Every year when May comes around, I always get a little shiver of excited nostalgia. This year marks the 32nd year since Coventry City won the FA Cup in what I remain absolutely convinced was the best cup final ever.
I was away at the University of Leeds when this particular cup run started. My finals began on the Monday after the cup final and I well remember the feeling of being unable to concentrate fully on revision for weeks beforehand! For me, the excitement started to build properly from the fifth round when we played Stoke away. There was a palpable sense of being on a real, proper cup run that just kept building and building. I managed to get to Stoke, Sheffield Wednesday, Leeds and the Cup Final itself.
A family event
Football for me has always been a family thing. I started going to City from 1977 when I was 12. My younger brother Chris had asked my Dad to take him up Highfield Road and the first match they went to was the 1-0 victory against Liverpool. They both came home as high as kites and I remember feeling utterly left out so from that time on, I went too. We’d sometimes go with my Uncle Graham as well; the whole family were City fans. The closer we got to Wembley, the more certain we were that there was a hard core of eight Sampsons that absolutely needed to go – me, Dad (George), Chris, Uncle Graham and my cousin Andrew were certs, and Mum (Wendy), Aunty Sandra and cousin Mark completed the group.
My clearest memories of the cup run itself were the constant battles to get tickets. Chris and I were both away at University so we weren’t season ticket holders. That meant getting ticket stubs was a recurrent topic of conversation. I remember all the logistics of getting back from Leeds where I was living to join up with the rest of the clan to travel to the away fixtures. I remember doing the Mexican wave at every match we went to and the near hysteria as the excitement and the feelings of hope grew. I remember walking with my friend Caz from Coventry down to the University in Leeds one day and hearing a car horn toot – we both turned simultaneously, clapped our hands above our heads and yelled “City”. We didn’t even think about it – if you heard a car toot, that’s just what you did! It was clearly about City’s cup run – what else!?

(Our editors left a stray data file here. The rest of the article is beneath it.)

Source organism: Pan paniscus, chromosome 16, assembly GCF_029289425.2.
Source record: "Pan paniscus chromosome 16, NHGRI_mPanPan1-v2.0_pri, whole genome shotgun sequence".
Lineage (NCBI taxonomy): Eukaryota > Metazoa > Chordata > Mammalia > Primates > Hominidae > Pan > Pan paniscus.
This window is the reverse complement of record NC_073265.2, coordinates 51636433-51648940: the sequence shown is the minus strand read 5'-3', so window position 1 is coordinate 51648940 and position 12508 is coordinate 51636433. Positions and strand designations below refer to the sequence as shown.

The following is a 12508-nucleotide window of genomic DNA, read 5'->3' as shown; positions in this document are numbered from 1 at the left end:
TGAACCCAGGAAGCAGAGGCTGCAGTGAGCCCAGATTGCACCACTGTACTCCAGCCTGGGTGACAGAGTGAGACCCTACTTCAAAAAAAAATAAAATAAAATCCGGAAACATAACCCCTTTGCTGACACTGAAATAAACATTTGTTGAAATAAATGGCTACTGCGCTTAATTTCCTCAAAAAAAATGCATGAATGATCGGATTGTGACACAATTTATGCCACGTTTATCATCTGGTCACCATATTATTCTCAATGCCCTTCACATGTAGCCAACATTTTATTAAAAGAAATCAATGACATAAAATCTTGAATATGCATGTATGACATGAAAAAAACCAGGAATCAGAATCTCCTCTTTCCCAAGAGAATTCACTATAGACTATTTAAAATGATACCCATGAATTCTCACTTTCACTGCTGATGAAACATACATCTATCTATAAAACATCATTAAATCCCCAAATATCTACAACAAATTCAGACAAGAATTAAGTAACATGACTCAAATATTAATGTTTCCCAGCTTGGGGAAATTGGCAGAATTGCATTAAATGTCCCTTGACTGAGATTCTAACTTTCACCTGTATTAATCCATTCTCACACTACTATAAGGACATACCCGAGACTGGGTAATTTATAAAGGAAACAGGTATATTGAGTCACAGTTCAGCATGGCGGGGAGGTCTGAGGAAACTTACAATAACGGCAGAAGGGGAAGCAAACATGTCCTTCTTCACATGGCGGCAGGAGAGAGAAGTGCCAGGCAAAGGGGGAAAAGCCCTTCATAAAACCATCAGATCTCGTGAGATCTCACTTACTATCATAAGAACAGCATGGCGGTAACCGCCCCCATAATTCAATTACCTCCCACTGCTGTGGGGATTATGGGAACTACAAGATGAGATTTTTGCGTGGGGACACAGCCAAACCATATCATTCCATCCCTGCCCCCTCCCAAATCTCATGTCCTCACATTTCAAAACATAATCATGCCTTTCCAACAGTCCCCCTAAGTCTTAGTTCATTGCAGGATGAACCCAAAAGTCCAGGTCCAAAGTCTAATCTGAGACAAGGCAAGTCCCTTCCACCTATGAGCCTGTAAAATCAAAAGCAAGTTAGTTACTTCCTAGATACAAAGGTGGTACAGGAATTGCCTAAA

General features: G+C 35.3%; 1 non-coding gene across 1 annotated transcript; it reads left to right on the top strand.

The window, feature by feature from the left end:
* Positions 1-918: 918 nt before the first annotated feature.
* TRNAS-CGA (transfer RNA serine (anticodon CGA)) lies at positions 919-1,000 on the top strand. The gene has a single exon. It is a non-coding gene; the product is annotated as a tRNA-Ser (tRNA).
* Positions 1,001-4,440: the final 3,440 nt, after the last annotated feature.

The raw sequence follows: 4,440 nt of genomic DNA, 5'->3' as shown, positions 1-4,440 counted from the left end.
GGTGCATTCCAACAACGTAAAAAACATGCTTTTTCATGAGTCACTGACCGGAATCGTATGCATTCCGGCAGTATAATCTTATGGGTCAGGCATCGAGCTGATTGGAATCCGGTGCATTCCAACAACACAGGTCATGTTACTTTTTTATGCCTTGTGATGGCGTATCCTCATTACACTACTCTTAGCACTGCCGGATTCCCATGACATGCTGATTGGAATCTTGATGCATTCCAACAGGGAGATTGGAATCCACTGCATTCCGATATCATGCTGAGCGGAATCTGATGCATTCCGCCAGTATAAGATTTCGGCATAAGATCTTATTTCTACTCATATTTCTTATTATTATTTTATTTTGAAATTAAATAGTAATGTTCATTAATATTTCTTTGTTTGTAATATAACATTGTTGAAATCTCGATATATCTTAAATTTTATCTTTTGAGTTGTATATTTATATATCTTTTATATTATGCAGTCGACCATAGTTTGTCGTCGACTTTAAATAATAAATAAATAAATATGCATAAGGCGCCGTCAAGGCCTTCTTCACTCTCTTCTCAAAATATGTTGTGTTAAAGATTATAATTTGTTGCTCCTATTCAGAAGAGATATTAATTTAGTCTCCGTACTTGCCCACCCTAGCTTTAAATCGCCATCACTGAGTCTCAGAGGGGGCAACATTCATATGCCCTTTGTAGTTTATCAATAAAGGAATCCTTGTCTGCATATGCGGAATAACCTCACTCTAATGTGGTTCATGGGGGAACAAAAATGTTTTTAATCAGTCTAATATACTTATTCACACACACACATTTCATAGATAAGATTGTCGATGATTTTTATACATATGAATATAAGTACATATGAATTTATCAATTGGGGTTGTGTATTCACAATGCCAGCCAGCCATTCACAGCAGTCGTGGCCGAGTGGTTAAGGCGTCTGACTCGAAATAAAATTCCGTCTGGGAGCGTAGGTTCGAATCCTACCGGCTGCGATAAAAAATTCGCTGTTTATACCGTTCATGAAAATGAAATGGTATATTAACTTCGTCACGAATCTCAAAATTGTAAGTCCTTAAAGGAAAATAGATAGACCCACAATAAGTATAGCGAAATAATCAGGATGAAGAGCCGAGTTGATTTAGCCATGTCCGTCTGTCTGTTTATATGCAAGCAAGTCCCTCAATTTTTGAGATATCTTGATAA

Getting to Hillsbrough for the semi was bonkers. Lines and lines of cars leaving Cov on the Ansty Road, massive queues to get to the ground. Kick off was postponed I remember, and we made it into the ground just after they’d started. On the way home, the Ansty Road was packed again, people lining the road, everyone yelling and tooting their horns. Scarves out of everyone’s car window, pedestrians passing pints through car windows to complete strangers. We heard afterwards that the Mount Pleasant pub ran out of pint pots! Bonkers and absolutely, unforgettably magical!
Uncle Graham had got into a routine of saying “I’ve got a bad feeling about this” at every fixture which just escalated the tension and excitement even more. A bit like pundit Jimmy Greaves who kept predicting we’d go out in the next round, but we never did. He knew it by the end though – remember the big wink he did to the camera when he confidently predicted we’d lose in the final! He knew he had to keep up the tradition!